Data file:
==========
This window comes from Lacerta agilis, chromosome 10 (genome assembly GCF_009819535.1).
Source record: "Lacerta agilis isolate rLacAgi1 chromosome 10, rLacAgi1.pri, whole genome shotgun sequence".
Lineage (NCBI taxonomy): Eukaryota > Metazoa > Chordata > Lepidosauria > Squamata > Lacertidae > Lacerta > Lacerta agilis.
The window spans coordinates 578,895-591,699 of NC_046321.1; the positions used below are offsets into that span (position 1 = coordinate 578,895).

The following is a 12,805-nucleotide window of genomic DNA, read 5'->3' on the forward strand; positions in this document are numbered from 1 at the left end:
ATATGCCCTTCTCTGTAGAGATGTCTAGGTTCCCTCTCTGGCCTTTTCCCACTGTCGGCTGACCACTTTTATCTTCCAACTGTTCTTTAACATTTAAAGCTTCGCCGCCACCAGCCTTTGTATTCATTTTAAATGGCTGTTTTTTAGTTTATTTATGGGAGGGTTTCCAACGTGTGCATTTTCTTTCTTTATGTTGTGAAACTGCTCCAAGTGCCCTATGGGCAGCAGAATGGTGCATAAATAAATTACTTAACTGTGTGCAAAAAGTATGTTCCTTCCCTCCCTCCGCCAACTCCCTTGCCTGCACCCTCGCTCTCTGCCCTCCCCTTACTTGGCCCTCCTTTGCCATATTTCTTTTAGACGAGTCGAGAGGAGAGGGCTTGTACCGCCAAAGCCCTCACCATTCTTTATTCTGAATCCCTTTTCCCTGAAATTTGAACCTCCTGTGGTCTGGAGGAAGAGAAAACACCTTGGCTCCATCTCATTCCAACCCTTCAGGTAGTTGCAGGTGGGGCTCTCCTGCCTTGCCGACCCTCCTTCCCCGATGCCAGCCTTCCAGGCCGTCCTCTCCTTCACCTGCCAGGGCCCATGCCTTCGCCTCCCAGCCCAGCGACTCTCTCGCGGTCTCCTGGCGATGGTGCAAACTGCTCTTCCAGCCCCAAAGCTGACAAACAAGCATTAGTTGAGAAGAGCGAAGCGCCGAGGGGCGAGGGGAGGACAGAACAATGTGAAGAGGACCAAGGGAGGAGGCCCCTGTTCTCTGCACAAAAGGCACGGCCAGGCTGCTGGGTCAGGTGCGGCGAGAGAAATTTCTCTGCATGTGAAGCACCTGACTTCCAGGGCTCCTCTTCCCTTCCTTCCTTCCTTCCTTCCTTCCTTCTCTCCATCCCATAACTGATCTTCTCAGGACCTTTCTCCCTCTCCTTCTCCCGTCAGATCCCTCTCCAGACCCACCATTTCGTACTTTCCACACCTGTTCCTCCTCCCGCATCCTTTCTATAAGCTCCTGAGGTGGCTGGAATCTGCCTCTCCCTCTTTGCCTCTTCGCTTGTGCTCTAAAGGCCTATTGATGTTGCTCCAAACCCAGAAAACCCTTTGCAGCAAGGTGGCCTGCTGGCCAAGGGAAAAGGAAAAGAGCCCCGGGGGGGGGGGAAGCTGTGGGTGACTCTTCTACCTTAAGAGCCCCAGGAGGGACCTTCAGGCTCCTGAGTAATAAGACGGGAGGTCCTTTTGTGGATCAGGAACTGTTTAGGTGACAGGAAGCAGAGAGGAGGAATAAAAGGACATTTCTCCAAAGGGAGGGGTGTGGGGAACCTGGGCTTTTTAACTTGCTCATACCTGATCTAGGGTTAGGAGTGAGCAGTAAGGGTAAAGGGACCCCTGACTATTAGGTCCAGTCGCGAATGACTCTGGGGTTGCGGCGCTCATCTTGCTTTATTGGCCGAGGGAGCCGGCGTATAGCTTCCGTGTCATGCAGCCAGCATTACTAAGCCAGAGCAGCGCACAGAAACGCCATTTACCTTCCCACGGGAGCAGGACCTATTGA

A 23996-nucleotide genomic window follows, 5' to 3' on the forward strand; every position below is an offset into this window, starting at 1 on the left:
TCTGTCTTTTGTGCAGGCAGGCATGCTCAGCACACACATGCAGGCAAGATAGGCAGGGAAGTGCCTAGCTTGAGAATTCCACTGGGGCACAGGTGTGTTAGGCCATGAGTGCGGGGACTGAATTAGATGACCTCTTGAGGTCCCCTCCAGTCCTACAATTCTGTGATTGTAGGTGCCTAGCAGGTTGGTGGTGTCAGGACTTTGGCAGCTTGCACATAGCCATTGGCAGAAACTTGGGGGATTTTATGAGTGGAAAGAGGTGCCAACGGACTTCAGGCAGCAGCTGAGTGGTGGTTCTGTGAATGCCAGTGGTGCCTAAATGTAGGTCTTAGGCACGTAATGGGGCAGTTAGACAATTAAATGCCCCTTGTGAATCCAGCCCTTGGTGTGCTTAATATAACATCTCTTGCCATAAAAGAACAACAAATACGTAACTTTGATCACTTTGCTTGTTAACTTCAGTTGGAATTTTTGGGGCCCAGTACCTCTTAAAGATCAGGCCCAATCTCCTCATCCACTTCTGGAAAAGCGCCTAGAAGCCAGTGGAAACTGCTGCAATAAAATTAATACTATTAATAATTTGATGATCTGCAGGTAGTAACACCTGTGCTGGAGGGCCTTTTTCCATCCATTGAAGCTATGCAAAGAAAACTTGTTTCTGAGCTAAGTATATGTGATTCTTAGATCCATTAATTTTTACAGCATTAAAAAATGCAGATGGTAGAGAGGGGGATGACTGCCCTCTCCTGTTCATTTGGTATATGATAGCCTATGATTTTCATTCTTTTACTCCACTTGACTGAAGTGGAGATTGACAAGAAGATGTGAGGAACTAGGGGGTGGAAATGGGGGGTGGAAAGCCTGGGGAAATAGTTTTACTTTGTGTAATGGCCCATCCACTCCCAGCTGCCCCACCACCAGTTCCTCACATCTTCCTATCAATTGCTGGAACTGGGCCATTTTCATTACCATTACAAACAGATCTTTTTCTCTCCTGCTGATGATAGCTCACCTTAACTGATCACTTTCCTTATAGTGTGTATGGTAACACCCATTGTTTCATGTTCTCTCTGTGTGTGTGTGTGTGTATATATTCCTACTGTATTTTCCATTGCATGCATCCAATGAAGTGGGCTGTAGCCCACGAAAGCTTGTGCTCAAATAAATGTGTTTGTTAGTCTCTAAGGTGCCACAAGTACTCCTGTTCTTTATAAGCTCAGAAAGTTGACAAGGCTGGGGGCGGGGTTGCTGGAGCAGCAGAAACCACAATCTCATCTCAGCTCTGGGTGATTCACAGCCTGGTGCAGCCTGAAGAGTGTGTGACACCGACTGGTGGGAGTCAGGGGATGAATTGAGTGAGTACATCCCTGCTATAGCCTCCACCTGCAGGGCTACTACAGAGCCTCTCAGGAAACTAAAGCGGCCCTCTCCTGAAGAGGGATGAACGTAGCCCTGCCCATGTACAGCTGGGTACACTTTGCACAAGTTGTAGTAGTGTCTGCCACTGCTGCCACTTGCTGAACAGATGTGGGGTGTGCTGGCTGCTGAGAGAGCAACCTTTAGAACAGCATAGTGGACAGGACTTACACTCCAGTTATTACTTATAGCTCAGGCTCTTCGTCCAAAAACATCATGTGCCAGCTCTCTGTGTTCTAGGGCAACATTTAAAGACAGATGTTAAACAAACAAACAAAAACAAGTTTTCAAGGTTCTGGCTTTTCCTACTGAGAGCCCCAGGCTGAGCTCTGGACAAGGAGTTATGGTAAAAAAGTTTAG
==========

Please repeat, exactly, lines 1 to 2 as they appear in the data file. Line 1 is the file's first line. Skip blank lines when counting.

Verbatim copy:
This window comes from Lacerta agilis, chromosome 10 (genome assembly GCF_009819535.1).
Source record: "Lacerta agilis isolate rLacAgi1 chromosome 10, rLacAgi1.pri, whole genome shotgun sequence".